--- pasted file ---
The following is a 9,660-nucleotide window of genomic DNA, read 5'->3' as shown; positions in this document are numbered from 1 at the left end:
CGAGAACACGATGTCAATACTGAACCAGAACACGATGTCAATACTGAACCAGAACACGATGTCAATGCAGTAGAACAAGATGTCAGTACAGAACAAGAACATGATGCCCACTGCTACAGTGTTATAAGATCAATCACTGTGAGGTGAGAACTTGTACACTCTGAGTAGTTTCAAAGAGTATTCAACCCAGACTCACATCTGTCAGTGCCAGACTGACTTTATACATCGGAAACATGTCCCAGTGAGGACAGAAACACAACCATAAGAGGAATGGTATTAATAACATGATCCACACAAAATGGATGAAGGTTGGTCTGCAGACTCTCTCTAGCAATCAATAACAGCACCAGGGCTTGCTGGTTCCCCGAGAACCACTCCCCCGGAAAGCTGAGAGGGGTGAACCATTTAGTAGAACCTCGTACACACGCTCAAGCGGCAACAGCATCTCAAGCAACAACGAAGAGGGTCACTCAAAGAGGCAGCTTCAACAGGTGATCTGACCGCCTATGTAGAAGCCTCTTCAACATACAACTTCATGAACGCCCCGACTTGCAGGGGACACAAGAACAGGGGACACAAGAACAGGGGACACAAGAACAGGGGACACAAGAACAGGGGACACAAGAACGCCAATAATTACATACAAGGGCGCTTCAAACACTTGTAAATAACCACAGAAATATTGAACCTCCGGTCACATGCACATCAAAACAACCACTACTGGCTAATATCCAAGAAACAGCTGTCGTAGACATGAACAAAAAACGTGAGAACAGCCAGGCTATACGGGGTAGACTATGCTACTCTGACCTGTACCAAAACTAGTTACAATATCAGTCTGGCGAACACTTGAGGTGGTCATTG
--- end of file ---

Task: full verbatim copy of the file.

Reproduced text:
The following is a 9,660-nucleotide window of genomic DNA, read 5'->3' as shown; positions in this document are numbered from 1 at the left end:
CGAGAACACGATGTCAATACTGAACCAGAACACGATGTCAATACTGAACCAGAACACGATGTCAATGCAGTAGAACAAGATGTCAGTACAGAACAAGAACATGATGCCCACTGCTACAGTGTTATAAGATCAATCACTGTGAGGTGAGAACTTGTACACTCTGAGTAGTTTCAAAGAGTATTCAACCCAGACTCACATCTGTCAGTGCCAGACTGACTTTATACATCGGAAACATGTCCCAGTGAGGACAGAAACACAACCATAAGAGGAATGGTATTAATAACATGATCCACACAAAATGGATGAAGGTTGGTCTGCAGACTCTCTCTAGCAATCAATAACAGCACCAGGGCTTGCTGGTTCCCCGAGAACCACTCCCCCGGAAAGCTGAGAGGGGTGAACCATTTAGTAGAACCTCGTACACACGCTCAAGCGGCAACAGCATCTCAAGCAACAACGAAGAGGGTCACTCAAAGAGGCAGCTTCAACAGGTGATCTGACCGCCTATGTAGAAGCCTCTTCAACATACAACTTCATGAACGCCCCGACTTGCAGGGGACACAAGAACAGGGGACACAAGAACAGGGGACACAAGAACAGGGGACACAAGAACAGGGGACACAAGAACGCCAATAATTACATACAAGGGCGCTTCAAACACTTGTAAATAACCACAGAAATATTGAACCTCCGGTCACATGCACATCAAAACAACCACTACTGGCTAATATCCAAGAAACAGCTGTCGTAGACATGAACAAAAAACGTGAGAACAGCCAGGCTATACGGGGTAGACTATGCTACTCTGACCTGTACCAAAACTAGTTACAATATCAGTCTGGCGAACACTTGAGGTGGTCATTG